My research has given me a new perspective on why it is important to study these lake systems. This summer I will be trading in my warm weather and canoe paddle to go to a lake much further north. I will be traveling to Lake Hazen on Ellesemere Island, NU, which is the largest lake north of the Arctic Circle. Lake Hazen is a prime example of how lake systems function under extreme weather conditions. Lake Hazen experiences 24 hours of daylight during spring and summer months and a summer season that lasts at most two months (Lehnherr et al 2012). During this short season a burst of growth occurs with melting ice. Lemmings come out to play, mats of lichen cover the ground and fields of arctic poppies sprout up. Though there are so many interesting things that are above ground, what I am concerned with is much smaller and submerged in the water.
A main part of my research is to understand where mercury processing bacteria occur across the landscape. This is so I can better understand where toxic forms of mercury are being degraded and produced. These bacteria are microscopic, but in abundance. Under the right conditions, they can produce a form of mercury called methylmercury that enters the food web. The concentrations of this toxin also increase over time (bioaccumulation) and as you move up the food web (biomagnification, Morel et al 1998). This means that a small amount of mercury in the water can translate into a large amount once it reaches top predators like Arctic char and seals. Unfortunately, this not only spells out health problems for the animals, but for humans as well. High concentrations of mercury in Arctic lake systems means that the health of Arctic Indigenous People could be at risk because they consume some of the top predators as a part of their traditional food. Investigating mercury in lake systems is important for understanding ecosystem functions, but is also needed for the cultural and physical well-being of people.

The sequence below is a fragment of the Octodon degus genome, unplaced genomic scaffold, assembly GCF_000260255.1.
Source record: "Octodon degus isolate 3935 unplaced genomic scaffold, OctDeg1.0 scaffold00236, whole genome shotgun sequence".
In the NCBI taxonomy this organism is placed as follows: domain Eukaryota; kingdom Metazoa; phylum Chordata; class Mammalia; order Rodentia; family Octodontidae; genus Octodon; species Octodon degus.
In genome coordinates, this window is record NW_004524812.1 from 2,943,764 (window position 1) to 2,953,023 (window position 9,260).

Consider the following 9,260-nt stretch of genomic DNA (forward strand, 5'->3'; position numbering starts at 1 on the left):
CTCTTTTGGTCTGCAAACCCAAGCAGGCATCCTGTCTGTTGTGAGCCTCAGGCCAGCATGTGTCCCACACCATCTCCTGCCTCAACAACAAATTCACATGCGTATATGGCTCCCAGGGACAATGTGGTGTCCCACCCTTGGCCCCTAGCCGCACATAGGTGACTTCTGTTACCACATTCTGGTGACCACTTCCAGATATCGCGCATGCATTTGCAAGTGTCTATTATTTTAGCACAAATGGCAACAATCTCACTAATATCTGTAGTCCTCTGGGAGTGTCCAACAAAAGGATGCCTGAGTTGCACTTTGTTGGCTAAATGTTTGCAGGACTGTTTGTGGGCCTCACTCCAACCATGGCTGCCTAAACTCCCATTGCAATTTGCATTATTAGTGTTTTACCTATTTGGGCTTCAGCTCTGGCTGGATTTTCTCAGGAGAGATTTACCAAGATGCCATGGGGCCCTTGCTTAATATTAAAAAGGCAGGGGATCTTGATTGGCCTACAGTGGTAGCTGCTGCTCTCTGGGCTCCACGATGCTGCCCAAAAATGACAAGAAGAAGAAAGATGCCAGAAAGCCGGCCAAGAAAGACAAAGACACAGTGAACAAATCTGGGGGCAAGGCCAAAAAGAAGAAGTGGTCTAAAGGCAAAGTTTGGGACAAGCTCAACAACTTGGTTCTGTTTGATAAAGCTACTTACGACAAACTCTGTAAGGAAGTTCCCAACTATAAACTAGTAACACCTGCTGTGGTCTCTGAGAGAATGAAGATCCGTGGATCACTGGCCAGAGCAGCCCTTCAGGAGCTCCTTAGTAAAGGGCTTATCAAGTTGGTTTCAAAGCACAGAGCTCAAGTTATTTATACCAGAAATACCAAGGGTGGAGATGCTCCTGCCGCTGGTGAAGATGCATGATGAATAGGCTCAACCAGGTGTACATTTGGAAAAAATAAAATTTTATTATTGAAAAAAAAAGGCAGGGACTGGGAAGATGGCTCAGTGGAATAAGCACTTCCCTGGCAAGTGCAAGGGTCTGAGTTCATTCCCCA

I am fortunate that my research allows me to have an adventure, contribute to science and have a role in understanding community health. My past experiences and experiences to come shape in my mind and in my heart the importance of lakes in Canada. For me and many people country-wide, lakes are not just an important resource, but something that is intertwined in their life story. It is important that we nurture these ecosystems and pay close attention to what they have to teach us. I can guarantee you they have plenty to teach us.
Brown, L. C., and C. R. Duguay (2010), The response and role of ice cover in lake-climate interactions, Prog. Phys. Geogr., 34(5), 671–704
Lehnherr, I., Louis, V. L. S., Emmerton, C. A., Barker, J. D., & Kirk, J. L. (2012). Methylmercury Cycling
in High Arctic Wetland Ponds: Sources and Sinks. Environmental Sciences and Technology 46, 10514−10522.
Morel, F. M. M., Kraepiel, A. M. L., & Amyot, M. (1998). The chemical cycle and bioaccumulation of
mercury. Annual Review of Ecology and Systematics, 29, 543–566.
By Chris Hay
“Zero waste living” seems like a revolutionary new movement, but at its core it’s actually a simple and obvious idea. Reducing our trash as much as possible, ideally to nothing, would save us money and reduce pressure on the environment. Many other movements are closely related: voluntary simplicity, collaborative consumption (sharing), and the
I had a brush with this movement when I heard about Bulk Barn implementing a new system. You can now bring your own reusable containers into the store to fill with food, rather than using the single-use plastic bags and containers they provide. Having recently heard about the tragedy of plastic in our oceans, and already owning several empty containers waiting to be used, this was my perfect opportunity to make a positive change.
I washed and gathered up a variety of reusable containers and put them in a reusable cloth bag. At the store the cashier quickly inspected and weighed each container, applying to each one a tiny sticker with the weight written on it. An elderly woman asked what was going on, so I explained the new program to her. She seemed intrigued – maybe once more people see it happening, it will catch on! I went to the bulk bins and filled each container with what I had planned. At the checkout the cashier subtracted the weights of the containers from the total when ringing it up. It was all surprisingly speedy and easy!